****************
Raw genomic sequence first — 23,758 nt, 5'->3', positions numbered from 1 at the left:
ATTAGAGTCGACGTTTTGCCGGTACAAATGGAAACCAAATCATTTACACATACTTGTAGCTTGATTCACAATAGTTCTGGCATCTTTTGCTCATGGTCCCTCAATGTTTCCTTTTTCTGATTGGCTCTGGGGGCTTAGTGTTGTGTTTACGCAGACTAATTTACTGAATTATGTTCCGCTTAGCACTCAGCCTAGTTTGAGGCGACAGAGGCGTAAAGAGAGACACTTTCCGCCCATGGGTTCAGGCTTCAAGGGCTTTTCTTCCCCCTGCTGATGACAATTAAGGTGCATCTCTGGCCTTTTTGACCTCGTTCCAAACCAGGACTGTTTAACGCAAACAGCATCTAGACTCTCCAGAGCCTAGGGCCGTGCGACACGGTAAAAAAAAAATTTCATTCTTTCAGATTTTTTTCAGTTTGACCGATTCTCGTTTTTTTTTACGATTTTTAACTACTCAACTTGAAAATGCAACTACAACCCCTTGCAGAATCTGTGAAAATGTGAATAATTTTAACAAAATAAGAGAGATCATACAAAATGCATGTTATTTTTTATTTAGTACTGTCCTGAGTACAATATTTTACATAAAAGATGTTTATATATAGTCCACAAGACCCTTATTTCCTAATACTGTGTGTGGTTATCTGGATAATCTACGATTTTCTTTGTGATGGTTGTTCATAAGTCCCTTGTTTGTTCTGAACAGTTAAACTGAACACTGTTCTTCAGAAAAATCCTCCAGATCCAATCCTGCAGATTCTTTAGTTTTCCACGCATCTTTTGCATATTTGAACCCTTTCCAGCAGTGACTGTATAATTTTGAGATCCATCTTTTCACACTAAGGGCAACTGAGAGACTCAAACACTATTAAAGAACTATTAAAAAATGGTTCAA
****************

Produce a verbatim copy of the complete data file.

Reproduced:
Raw genomic sequence first — 23,758 nt, 5'->3', positions numbered from 1 at the left:
ATTAGAGTCGACGTTTTGCCGGTACAAATGGAAACCAAATCATTTACACATACTTGTAGCTTGATTCACAATAGTTCTGGCATCTTTTGCTCATGGTCCCTCAATGTTTCCTTTTTCTGATTGGCTCTGGGGGCTTAGTGTTGTGTTTACGCAGACTAATTTACTGAATTATGTTCCGCTTAGCACTCAGCCTAGTTTGAGGCGACAGAGGCGTAAAGAGAGACACTTTCCGCCCATGGGTTCAGGCTTCAAGGGCTTTTCTTCCCCCTGCTGATGACAATTAAGGTGCATCTCTGGCCTTTTTGACCTCGTTCCAAACCAGGACTGTTTAACGCAAACAGCATCTAGACTCTCCAGAGCCTAGGGCCGTGCGACACGGTAAAAAAAAAATTTCATTCTTTCAGATTTTTTTCAGTTTGACCGATTCTCGTTTTTTTTTACGATTTTTAACTACTCAACTTGAAAATGCAACTACAACCCCTTGCAGAATCTGTGAAAATGTGAATAATTTTAACAAAATAAGAGAGATCATACAAAATGCATGTTATTTTTTATTTAGTACTGTCCTGAGTACAATATTTTACATAAAAGATGTTTATATATAGTCCACAAGACCCTTATTTCCTAATACTGTGTGTGGTTATCTGGATAATCTACGATTTTCTTTGTGATGGTTGTTCATAAGTCCCTTGTTTGTTCTGAACAGTTAAACTGAACACTGTTCTTCAGAAAAATCCTCCAGATCCAATCCTGCAGATTCTTTAGTTTTCCACGCATCTTTTGCATATTTGAACCCTTTCCAGCAGTGACTGTATAATTTTGAGATCCATCTTTTCACACTAAGGGCAACTGAGAGACTCAAACACTATTAAAGAACTATTAAAAAATGGTTCAA